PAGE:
So, to pass the constitutional test, a legislature must specify the kinds of murder to which the penalty may attach, and it must also provide that the death sentence need not be imposed even in such cases. When death is a possible outcome the judge or jury must inquire into mitigating circumstances. Some of these circumstances may be set out in the statute, but the sentencing authority cannot be restricted to considering particular categories of mitigation but must listen to any evidence the defendant may proffer to urge that the death sentence not be imposed.

Through this line of cases the rejection of unrestricted sentencing discretion with which we began in Furman has been transformed a few years later. Now the law rejects any restriction of the sentencing judge’s or jury’s discretion when he comes to consider mitigating circumstances. If these judicial gyrations can hardly be seen as an edifying or orderly development of principle, it is true that since 1972 many executions have been avoided by the striking down of particular statutes. But now that legislatures are learning how to cut laws precisely to the Court’s formula for constitutional killing, we must expect successful attacks on statutes to be rare. The legal battles of the next decade will be fought over the circumstances of particular cases rather than over the larger issues of principle.

Walter Berns’s book is an encomium to the Supreme Court’s nodding recognition of retribution as a justification for capital punishment. The tale, as Berns tells it, is a simple one. The nineteenth century saw the development of “enlightened” approaches to penal sanctions, which came to be viewed as justifiable only if they contributed to rehabilitation and deterrence. This has turned out badly. Hardly anyone is rehabilitated by prison and dangerous crime is increasing. The chief reason for this, Berns believes, is that the new approaches have lost sight of the importance of concepts of wrongdoing and responsibility. Decline of the churches, erosion of the family structure, and the disappearance from the classroom of such excellent works as McGuffey’s Reader have joined with the law’s materialistic weighing of deterrence and social protection to dim the moral judgments that should illuminate a criminal justice system.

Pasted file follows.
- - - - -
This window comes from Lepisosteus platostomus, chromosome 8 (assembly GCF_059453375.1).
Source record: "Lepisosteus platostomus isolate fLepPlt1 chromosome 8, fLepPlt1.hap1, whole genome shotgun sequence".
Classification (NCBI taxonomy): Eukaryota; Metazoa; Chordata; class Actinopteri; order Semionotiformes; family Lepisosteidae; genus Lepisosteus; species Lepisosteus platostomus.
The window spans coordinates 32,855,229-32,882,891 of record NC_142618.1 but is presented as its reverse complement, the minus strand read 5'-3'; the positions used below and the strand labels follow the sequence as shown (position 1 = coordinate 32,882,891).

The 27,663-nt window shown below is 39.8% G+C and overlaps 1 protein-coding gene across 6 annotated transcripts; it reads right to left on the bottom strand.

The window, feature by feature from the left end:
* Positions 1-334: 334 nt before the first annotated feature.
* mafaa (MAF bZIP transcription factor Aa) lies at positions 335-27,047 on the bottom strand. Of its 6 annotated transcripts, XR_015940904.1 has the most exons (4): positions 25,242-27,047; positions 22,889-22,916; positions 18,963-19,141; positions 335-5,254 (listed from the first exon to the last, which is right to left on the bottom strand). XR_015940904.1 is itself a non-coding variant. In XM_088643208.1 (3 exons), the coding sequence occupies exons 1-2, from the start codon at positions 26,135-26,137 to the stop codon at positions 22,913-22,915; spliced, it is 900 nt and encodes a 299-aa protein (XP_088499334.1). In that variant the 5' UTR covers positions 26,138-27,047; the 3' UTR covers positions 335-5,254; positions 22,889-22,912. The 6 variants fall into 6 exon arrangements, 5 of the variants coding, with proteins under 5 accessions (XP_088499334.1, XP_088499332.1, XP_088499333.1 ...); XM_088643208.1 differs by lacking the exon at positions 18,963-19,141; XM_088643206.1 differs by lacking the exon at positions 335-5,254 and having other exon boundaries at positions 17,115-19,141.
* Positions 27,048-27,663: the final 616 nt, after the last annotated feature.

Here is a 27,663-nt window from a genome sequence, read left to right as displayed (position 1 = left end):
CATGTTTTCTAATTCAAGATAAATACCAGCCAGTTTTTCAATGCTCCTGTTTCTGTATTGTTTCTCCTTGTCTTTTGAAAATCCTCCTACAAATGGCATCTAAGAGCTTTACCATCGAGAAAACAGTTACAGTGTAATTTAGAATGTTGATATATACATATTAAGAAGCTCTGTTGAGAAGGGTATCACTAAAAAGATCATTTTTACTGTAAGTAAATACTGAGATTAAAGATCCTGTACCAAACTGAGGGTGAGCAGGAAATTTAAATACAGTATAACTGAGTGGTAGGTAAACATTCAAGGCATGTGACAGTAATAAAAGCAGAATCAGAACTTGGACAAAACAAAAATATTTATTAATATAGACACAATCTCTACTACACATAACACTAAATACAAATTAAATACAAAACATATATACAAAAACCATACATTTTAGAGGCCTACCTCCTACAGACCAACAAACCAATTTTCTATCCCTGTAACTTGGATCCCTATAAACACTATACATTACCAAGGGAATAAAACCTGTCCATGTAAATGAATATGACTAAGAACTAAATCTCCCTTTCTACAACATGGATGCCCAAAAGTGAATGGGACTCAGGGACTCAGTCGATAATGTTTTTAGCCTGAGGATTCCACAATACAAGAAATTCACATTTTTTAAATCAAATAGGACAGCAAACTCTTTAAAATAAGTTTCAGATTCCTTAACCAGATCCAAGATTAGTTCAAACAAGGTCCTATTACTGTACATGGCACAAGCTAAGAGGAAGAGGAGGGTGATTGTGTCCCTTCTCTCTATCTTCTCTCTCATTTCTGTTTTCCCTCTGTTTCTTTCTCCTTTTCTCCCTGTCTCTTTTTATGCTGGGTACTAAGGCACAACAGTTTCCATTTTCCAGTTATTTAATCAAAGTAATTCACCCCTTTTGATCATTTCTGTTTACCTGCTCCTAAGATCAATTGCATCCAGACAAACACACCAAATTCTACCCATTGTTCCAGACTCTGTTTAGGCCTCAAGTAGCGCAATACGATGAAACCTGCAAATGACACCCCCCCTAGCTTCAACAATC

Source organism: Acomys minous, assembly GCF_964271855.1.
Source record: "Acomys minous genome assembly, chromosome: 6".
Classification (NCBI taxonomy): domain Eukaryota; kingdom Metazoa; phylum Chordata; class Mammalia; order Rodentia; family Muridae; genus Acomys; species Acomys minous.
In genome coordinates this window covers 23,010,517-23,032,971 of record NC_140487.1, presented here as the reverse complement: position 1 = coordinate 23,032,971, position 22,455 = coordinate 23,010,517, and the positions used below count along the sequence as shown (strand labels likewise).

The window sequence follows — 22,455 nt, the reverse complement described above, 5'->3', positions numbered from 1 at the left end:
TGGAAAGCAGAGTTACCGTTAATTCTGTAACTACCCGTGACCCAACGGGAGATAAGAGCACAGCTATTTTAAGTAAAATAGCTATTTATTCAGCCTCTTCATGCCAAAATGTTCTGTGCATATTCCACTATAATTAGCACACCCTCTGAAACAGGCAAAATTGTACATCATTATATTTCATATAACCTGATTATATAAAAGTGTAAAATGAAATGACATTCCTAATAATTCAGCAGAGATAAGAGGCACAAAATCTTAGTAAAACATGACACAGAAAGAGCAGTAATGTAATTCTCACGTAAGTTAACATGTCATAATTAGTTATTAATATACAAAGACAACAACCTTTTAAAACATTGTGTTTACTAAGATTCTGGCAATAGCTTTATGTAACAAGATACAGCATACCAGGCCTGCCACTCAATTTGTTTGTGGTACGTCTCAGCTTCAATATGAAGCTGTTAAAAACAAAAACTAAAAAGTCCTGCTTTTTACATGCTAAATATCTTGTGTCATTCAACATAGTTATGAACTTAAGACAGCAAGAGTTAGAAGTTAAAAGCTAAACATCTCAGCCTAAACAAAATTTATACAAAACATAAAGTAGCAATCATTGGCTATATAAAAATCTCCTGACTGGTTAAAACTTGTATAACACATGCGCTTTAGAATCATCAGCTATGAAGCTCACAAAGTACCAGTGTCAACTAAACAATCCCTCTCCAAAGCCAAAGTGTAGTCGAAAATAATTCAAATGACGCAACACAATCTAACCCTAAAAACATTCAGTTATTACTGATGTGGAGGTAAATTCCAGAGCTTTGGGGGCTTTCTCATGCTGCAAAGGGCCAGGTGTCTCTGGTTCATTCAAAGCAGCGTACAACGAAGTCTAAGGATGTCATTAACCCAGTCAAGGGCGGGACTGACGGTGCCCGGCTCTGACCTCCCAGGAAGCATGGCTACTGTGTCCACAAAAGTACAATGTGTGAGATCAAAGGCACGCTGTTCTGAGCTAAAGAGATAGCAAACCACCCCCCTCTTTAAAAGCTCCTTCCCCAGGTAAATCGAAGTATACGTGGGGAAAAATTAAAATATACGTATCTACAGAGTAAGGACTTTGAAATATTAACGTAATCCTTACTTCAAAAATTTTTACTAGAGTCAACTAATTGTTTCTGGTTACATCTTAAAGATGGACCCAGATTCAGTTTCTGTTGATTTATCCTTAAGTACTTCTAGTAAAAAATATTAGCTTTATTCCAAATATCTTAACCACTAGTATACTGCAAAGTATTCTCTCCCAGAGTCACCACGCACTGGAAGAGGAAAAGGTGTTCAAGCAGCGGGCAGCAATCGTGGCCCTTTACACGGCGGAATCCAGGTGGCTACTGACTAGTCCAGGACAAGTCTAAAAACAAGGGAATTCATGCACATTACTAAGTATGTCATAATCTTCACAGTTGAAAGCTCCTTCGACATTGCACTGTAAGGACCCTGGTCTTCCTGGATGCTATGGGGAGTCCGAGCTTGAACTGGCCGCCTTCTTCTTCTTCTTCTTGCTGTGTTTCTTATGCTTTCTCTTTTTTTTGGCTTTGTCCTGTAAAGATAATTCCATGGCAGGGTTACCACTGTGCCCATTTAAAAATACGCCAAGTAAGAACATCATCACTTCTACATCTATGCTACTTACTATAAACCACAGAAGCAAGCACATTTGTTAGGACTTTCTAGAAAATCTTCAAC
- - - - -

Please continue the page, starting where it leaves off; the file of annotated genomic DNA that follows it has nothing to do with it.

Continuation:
Since private institutions no longer inculcate morality the state must get back into that business. By punishing the guilty the law implicitly praises those who are law abiding and satisfies their righteous anger at the commission of crime. This, Berns says, is a “demand that springs from some aspect of [our] souls.” To direct our moral anger at the criminal in this way is not to strip him of humanity and treat him as an object. Rather it is an ennobling recognition of his human responsibility. But anger at the worst kinds of murder can only be appeased by inflicting death. So capital punishment is needed “to remind us of the majesty of the moral order that is embodied in our law.”

Only a relatively few executions, Berns tolerantly concedes, are needed “to enhance the dignity of the criminal law.” These should be imposed for outrageously or wantonly vile killings. But they should be public, at least in the sense that a substantial audience of legislators and other public representatives should be present—required to be present, one hopes. Such public executions would “calm or moderate anger and impress upon the population the awesomeness of the moral order and the awful consequences of its breach.” However, Berns does not think that executions should be televised, since network impresarios tend to turn serious matters into vulgar spectacles. (But why not? Couldn’t Public Broadcasting cover electrocutions with imported BBC commentators? A close-up of the squirting blood and popping eyeballs could be omitted for the sake of the faint-hearted.)